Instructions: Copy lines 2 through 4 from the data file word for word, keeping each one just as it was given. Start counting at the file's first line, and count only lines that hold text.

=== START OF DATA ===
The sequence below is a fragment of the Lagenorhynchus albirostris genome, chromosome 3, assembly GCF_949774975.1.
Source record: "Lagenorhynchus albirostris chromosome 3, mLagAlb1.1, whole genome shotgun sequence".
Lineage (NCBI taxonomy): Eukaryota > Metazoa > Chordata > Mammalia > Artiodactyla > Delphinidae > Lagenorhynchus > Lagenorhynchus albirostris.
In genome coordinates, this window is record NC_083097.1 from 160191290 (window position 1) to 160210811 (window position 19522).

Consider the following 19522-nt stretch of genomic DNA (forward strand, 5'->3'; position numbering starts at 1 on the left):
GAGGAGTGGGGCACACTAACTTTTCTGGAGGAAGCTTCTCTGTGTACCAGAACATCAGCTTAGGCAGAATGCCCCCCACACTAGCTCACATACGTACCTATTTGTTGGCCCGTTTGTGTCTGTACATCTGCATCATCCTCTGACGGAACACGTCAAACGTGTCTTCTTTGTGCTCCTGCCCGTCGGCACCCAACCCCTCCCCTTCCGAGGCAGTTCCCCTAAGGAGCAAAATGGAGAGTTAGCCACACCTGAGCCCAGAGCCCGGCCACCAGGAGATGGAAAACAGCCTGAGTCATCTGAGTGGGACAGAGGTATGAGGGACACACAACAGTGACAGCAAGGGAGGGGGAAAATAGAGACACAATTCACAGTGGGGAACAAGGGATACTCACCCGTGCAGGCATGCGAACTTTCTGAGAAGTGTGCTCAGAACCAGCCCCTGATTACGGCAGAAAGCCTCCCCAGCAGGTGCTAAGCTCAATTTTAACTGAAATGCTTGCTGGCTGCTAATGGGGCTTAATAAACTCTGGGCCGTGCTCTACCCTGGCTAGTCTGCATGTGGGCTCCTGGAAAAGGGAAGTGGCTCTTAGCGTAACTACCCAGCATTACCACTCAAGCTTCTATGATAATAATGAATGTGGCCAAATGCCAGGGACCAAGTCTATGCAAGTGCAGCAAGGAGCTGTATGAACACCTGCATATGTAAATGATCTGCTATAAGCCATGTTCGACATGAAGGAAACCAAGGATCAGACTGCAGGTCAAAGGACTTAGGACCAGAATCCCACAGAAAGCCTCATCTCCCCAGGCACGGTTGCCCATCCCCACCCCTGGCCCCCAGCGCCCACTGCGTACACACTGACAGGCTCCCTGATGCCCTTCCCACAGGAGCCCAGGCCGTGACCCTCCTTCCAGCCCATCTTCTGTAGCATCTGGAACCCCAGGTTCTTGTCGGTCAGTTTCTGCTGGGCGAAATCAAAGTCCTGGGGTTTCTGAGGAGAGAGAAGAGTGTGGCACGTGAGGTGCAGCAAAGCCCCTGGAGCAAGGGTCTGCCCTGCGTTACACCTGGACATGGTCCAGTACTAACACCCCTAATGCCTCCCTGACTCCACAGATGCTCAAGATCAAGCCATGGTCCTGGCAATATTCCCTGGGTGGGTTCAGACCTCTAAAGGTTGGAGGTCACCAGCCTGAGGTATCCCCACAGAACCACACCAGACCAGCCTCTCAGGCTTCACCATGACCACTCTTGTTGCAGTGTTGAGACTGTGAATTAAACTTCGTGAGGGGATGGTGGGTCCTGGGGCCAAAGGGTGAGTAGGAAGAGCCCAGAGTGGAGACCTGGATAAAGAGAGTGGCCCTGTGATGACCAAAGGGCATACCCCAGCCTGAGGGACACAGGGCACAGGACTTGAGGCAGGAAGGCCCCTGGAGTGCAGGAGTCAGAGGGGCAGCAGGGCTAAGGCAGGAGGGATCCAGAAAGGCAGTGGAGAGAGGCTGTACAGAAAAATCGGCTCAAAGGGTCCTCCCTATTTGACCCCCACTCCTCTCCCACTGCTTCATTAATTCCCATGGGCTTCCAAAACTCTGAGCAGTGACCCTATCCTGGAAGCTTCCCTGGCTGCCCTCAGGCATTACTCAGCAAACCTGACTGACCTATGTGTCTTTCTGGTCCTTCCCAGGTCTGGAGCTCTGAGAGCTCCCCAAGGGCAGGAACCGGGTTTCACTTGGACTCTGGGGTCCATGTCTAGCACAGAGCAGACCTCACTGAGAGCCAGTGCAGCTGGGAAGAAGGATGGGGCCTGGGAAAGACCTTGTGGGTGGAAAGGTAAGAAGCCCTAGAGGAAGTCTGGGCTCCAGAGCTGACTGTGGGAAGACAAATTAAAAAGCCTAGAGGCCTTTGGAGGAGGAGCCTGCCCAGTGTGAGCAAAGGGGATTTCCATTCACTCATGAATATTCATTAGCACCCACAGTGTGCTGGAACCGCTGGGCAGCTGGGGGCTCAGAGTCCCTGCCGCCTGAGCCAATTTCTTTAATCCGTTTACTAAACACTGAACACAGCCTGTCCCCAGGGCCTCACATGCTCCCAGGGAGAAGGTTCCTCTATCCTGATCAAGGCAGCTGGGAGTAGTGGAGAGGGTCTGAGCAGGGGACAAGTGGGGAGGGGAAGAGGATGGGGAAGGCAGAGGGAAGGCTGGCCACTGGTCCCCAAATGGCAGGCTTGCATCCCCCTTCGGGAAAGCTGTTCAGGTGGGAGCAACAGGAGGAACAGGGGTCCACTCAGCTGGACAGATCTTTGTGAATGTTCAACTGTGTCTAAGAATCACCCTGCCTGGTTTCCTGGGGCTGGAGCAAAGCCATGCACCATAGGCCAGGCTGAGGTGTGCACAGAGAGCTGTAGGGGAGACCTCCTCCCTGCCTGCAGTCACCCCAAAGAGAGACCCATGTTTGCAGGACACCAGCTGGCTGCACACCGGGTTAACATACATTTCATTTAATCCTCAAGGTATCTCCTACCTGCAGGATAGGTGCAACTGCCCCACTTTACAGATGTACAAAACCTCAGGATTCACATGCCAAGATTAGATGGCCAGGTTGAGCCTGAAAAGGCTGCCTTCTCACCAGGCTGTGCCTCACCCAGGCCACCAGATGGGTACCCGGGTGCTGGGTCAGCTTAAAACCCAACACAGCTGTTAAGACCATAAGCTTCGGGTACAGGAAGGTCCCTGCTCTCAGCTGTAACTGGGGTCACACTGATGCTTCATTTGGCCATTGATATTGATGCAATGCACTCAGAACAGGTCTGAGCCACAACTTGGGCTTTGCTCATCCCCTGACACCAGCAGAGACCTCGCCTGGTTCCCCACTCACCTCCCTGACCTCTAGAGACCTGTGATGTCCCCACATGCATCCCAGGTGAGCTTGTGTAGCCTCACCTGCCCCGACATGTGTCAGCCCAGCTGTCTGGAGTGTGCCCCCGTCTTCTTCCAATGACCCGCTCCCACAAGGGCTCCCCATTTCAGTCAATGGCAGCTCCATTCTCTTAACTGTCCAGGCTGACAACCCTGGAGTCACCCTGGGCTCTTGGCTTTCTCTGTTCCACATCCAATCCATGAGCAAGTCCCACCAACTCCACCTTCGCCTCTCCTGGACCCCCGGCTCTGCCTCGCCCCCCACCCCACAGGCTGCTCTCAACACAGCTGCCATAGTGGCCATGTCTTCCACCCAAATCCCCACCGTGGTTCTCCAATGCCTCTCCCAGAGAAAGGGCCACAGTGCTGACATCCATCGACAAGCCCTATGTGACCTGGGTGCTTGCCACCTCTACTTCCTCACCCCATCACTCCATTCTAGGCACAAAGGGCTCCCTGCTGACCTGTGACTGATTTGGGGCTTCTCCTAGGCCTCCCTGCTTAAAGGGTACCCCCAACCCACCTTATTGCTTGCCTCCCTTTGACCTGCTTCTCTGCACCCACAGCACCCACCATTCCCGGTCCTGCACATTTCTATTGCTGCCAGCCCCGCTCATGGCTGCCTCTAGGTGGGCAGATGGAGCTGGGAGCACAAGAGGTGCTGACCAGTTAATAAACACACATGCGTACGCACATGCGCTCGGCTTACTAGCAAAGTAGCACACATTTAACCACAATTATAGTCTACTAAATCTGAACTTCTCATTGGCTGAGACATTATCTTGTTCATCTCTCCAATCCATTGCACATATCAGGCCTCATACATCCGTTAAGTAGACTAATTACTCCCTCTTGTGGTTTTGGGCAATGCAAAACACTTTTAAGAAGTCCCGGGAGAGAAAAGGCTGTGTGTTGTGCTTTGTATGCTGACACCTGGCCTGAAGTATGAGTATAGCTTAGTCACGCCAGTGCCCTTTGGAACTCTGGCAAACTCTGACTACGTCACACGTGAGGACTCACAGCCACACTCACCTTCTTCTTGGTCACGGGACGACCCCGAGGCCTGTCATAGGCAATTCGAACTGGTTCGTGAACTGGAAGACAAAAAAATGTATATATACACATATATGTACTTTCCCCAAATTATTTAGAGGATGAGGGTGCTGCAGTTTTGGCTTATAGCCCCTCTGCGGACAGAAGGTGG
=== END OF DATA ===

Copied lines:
Source record: "Lagenorhynchus albirostris chromosome 3, mLagAlb1.1, whole genome shotgun sequence".
Lineage (NCBI taxonomy): Eukaryota > Metazoa > Chordata > Mammalia > Artiodactyla > Delphinidae > Lagenorhynchus > Lagenorhynchus albirostris.
In genome coordinates, this window is record NC_083097.1 from 160191290 (window position 1) to 160210811 (window position 19522).